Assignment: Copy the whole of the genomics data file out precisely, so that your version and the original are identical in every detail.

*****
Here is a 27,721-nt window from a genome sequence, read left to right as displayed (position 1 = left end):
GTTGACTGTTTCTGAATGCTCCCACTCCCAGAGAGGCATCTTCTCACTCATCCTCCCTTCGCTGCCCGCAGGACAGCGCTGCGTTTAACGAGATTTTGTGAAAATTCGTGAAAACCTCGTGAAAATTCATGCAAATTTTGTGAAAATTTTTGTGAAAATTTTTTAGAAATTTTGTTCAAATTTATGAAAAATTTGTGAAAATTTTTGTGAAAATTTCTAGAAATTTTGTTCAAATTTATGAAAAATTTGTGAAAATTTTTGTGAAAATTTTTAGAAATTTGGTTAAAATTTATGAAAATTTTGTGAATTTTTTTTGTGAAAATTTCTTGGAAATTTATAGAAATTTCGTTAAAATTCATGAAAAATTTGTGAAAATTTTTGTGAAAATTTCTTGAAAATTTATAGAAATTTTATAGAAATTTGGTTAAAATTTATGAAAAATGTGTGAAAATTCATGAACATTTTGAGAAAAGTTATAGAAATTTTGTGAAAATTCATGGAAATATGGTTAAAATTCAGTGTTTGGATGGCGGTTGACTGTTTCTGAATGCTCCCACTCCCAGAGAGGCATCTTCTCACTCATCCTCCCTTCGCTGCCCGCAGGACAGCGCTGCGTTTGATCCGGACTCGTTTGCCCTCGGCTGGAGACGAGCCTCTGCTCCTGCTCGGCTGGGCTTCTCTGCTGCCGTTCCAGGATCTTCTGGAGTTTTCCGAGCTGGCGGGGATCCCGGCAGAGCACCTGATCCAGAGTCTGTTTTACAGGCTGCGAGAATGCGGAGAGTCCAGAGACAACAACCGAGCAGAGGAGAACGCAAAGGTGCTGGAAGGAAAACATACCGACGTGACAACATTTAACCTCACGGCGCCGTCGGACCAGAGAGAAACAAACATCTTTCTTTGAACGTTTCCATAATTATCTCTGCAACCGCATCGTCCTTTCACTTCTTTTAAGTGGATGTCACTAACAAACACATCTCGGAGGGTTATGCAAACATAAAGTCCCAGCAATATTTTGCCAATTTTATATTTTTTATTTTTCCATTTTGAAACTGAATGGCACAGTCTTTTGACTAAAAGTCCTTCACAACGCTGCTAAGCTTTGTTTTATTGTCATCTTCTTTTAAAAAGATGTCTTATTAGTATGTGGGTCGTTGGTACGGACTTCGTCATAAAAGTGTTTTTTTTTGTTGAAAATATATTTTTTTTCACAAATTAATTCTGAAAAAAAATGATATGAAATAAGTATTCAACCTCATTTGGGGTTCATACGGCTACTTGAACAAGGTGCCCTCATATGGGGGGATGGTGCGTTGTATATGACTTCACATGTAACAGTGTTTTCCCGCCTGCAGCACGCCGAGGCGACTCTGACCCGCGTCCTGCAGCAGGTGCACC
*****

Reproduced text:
Here is a 27,721-nt window from a genome sequence, read left to right as displayed (position 1 = left end):
GTTGACTGTTTCTGAATGCTCCCACTCCCAGAGAGGCATCTTCTCACTCATCCTCCCTTCGCTGCCCGCAGGACAGCGCTGCGTTTAACGAGATTTTGTGAAAATTCGTGAAAACCTCGTGAAAATTCATGCAAATTTTGTGAAAATTTTTGTGAAAATTTTTTAGAAATTTTGTTCAAATTTATGAAAAATTTGTGAAAATTTTTGTGAAAATTTCTAGAAATTTTGTTCAAATTTATGAAAAATTTGTGAAAATTTTTGTGAAAATTTTTAGAAATTTGGTTAAAATTTATGAAAATTTTGTGAATTTTTTTTGTGAAAATTTCTTGGAAATTTATAGAAATTTCGTTAAAATTCATGAAAAATTTGTGAAAATTTTTGTGAAAATTTCTTGAAAATTTATAGAAATTTTATAGAAATTTGGTTAAAATTTATGAAAAATGTGTGAAAATTCATGAACATTTTGAGAAAAGTTATAGAAATTTTGTGAAAATTCATGGAAATATGGTTAAAATTCAGTGTTTGGATGGCGGTTGACTGTTTCTGAATGCTCCCACTCCCAGAGAGGCATCTTCTCACTCATCCTCCCTTCGCTGCCCGCAGGACAGCGCTGCGTTTGATCCGGACTCGTTTGCCCTCGGCTGGAGACGAGCCTCTGCTCCTGCTCGGCTGGGCTTCTCTGCTGCCGTTCCAGGATCTTCTGGAGTTTTCCGAGCTGGCGGGGATCCCGGCAGAGCACCTGATCCAGAGTCTGTTTTACAGGCTGCGAGAATGCGGAGAGTCCAGAGACAACAACCGAGCAGAGGAGAACGCAAAGGTGCTGGAAGGAAAACATACCGACGTGACAACATTTAACCTCACGGCGCCGTCGGACCAGAGAGAAACAAACATCTTTCTTTGAACGTTTCCATAATTATCTCTGCAACCGCATCGTCCTTTCACTTCTTTTAAGTGGATGTCACTAACAAACACATCTCGGAGGGTTATGCAAACATAAAGTCCCAGCAATATTTTGCCAATTTTATATTTTTTATTTTTCCATTTTGAAACTGAATGGCACAGTCTTTTGACTAAAAGTCCTTCACAACGCTGCTAAGCTTTGTTTTATTGTCATCTTCTTTTAAAAAGATGTCTTATTAGTATGTGGGTCGTTGGTACGGACTTCGTCATAAAAGTGTTTTTTTTTGTTGAAAATATATTTTTTTTCACAAATTAATTCTGAAAAAAAATGATATGAAATAAGTATTCAACCTCATTTGGGGTTCATACGGCTACTTGAACAAGGTGCCCTCATATGGGGGGATGGTGCGTTGTATATGACTTCACATGTAACAGTGTTTTCCCGCCTGCAGCACGCCGAGGCGACTCTGACCCGCGTCCTGCAGCAGGTGCACC